Falkirk High School I (1886-1898)

In the early 1880s the Falkirk Burgh School Board started to seriously discuss the idea of setting up a school in the town for higher class education – to bridge the gap between the existing schools and university.  The Board saw that such a school could serve a much wider area and attract significant grants.  Strong objections were raised to the spending of much money in connection with it until it was seen whether or not it would prove a successful venture.  These representations weighed with the School Board and it was agreed that instead of erecting a new school, as had at first been intended, to utilise one of the existing buildings, and the building chosen was the Southern School in Park Street.  It was understood that should the High School prove successful a building of a more suitable kind would be provided. 

In 1884 plans were drawn up by William Black for the necessary alterations to the school to fit it for its role in secondary education and it was agreed that the new school would be called Falkirk High School.  However, it was only over the summer of 1886 that the work took place.  A building was acquired at Arnothill Gardens to accommodate the junior or elementary pupils displaced from Park Street and which was to serve as a branch of the High School.  The building in Park Street officially opened as Falkirk High School on 6 September 1886 under a new rector, Hugh Campbell.

The Higher Department paid attention to Classics and Modern Languages as was normal, and now extended the study of English in all its branches, and the practice of drawing, arithmetic, and mathematics.  Phonography (shorthand) was introduced early on.  The fees were deliberately set at a “moderate” level to encourage parents to keep their children at school.  One Grangemouth resident noted that:

It will be a boon not only to your good town, but also to Portonians. Parents here, for want of a good secondary school, have been – and some are still – sending their children to either Edinburgh of Glasgow.  Now the fact of their being a means of getting higher education in Falkirk obviates the necessity of parents sending their children to either of the cities, thereby saving their parents not a little money and anxiety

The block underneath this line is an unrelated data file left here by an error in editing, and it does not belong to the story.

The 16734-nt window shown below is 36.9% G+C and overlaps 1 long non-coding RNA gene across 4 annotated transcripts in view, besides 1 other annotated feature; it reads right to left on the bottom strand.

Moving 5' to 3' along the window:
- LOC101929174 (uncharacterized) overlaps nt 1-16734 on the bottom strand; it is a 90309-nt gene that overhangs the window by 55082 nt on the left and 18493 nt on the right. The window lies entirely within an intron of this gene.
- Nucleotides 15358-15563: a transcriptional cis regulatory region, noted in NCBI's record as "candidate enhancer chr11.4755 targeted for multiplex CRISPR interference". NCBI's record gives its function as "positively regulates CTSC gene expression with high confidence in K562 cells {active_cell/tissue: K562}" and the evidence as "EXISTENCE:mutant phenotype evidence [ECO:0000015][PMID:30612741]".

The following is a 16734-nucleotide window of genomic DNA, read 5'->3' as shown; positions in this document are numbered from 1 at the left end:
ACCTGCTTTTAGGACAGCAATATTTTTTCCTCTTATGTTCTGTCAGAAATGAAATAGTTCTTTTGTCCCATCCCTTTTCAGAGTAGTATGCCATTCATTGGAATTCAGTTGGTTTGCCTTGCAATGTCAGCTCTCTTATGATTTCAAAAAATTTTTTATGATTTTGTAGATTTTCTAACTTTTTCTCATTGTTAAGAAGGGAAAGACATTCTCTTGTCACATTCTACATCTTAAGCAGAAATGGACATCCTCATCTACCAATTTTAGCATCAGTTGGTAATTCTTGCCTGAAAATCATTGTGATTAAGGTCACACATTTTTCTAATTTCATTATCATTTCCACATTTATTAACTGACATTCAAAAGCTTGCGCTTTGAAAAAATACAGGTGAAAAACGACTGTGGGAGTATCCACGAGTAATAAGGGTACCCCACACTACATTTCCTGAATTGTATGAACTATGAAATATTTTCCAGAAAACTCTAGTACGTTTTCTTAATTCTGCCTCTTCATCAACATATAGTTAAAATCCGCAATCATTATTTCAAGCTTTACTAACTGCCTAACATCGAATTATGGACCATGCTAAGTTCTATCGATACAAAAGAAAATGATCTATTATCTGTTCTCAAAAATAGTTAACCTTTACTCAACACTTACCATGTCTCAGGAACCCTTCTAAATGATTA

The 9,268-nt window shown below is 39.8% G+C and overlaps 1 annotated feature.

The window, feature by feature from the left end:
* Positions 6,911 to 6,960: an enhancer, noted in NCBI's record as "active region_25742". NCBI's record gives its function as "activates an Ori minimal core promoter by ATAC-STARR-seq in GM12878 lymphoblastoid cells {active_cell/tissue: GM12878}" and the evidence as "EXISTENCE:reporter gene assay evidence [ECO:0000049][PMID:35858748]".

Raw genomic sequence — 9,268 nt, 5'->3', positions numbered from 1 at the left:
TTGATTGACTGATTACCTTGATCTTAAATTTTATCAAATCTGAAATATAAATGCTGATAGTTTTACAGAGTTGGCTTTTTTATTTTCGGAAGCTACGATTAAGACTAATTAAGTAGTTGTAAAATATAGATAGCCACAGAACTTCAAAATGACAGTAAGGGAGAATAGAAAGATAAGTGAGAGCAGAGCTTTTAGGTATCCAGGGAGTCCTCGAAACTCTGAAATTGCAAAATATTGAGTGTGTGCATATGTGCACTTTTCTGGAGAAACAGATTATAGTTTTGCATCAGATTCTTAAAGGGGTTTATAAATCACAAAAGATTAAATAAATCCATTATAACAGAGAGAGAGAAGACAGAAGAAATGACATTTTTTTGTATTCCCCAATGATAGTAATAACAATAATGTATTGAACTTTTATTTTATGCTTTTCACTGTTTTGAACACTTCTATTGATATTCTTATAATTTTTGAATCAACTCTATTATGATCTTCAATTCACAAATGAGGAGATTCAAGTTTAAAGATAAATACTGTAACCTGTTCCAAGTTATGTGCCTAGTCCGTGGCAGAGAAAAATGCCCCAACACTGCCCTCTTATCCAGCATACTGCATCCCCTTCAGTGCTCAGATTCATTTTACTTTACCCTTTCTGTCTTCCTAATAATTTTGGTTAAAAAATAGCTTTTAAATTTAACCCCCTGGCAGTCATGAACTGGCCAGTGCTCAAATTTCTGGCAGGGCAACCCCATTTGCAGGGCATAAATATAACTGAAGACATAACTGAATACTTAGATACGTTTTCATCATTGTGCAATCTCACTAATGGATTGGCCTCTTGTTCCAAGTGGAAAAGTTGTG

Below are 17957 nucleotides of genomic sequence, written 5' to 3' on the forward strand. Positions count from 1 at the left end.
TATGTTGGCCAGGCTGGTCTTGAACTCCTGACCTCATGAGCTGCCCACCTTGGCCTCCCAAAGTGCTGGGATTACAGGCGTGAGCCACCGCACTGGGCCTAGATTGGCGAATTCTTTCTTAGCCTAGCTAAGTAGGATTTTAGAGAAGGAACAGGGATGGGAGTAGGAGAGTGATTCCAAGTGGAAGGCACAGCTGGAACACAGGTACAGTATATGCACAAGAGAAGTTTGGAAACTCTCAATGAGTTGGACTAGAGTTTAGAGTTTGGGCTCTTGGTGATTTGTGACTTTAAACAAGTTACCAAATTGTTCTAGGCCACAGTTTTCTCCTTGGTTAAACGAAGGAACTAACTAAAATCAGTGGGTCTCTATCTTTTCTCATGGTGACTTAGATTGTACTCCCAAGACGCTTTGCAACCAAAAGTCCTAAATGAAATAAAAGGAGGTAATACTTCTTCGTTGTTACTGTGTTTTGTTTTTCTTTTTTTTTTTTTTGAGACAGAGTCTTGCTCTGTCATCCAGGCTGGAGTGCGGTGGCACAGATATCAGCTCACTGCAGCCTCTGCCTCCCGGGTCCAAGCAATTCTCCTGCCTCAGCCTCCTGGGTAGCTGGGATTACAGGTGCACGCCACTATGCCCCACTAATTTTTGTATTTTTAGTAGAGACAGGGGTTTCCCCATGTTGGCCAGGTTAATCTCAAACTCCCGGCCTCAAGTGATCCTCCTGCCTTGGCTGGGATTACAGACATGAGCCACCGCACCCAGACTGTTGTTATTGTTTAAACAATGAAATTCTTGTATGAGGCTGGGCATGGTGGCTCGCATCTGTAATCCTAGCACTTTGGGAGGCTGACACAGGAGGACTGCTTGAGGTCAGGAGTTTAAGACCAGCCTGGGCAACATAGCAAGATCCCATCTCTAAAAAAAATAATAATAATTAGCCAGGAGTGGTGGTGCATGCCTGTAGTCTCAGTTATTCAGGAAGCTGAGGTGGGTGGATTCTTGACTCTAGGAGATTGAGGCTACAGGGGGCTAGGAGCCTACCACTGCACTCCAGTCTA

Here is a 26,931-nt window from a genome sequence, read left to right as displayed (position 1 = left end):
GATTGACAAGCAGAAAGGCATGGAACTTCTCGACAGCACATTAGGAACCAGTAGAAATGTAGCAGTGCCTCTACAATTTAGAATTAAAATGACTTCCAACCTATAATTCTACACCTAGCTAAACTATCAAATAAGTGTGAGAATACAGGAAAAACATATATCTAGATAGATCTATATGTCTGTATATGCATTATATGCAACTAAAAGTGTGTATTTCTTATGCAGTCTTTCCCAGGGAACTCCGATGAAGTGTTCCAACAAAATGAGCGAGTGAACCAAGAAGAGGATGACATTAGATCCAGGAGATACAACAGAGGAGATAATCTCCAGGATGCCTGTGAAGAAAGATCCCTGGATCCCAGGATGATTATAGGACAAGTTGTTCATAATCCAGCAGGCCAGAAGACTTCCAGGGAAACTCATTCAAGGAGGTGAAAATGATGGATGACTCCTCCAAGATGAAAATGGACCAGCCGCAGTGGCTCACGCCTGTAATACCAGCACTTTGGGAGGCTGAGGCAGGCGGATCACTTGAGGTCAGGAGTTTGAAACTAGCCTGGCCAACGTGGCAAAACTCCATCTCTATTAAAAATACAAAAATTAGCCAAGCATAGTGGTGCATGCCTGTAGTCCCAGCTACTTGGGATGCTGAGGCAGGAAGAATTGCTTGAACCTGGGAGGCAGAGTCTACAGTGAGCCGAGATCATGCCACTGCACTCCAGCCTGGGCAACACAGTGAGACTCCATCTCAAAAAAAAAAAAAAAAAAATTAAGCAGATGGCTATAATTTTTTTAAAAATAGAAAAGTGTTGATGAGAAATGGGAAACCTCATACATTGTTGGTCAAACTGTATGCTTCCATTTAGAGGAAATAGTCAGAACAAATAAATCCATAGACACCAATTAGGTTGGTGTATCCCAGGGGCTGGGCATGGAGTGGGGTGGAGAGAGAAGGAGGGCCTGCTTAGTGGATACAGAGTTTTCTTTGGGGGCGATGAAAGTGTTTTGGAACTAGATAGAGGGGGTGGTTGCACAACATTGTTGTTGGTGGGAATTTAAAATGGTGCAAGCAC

(Falkirk Herald 11 September 1886, 3). 
Illus 1: The first Falkirk High School in Park Street, looking north-east.

All of the original classrooms were re-modelled, each now having raised galleries. The antiquated iron windows were replaced by opening windows so as to improve the ventilation.  

New offices were constructed, lined with white enamelled bricks and fitted up on “the most approved principles to ensure thorough ventilation and cleanliness.”  The whole of the old buildings were ventilated by Munn’s patent exhaust ventilators.  The boundary wall facing Park Street was taken down to form a low wall, on which a malleable iron railing was erected, thereby opening up the school and playground.

Illus 3: Elevation drawings of the old Falkirk High School.

He also noted that for older learners there were evening classes at the Zetland School.

G Deas Page, architect, had been given the responsibility for putting the 1884 plans into execution and in 1886 the internal alterations were undertaken.  The main space in the former residences of the two teachers was converted into two classrooms, each for 52 pupils, increasing the overall capacity to 423.  Other parts of these dwellings became two rooms, each 20ft by 20ft, one for use as a boardroom, and the other as a private classroom for advanced pupils.  Separate lavatories for boys and girls were also provided in this portion of the building.  

Illus 39: The High School after the alterations of 1886.  Note the two newly inserted windows above the entrance arches.
Illus 2: The High School after the alterations of 1886. Note the two newly inserted windows above the entrance arches.

In 1893 the County Council certified that Falkirk High School satisfied the requirements of higher education and consequently the school qualified for the new grants then available.  The number of bursaries and scholarships was steadily increased to ensure that the benefit was widespread.  It was well established and in 1894 the first of many annual meetings of the Falkirk High School Ex-pupils Club took place.  The school then became a victim of its own success and in June 1895 the Education Department complained about overcrowding and inadequate facilities, thus threatening the government grant.  Sufficient time had now elapsed to enable an opinion to be formed concerning the institution and the success that had attended it overcame any doubts about erecting a suitable building. 

For a decade Arnothill School had served as the junior department of Falkirk High School and then the idea was mooted that the schools should be amalgamated in the new building.  In 1898 it was agreed that the new High School be worked on the departmental system under the supervision of the rector, Dr Campbell, the head of each department to be responsible to the Board through the Rector.  On 30 September 1898 the new Falkirk High School opened in Rennie Street.

Sites and Monuments Record

Park StreetSMR 1334NS 8889 8008

G.B. Bailey, 2023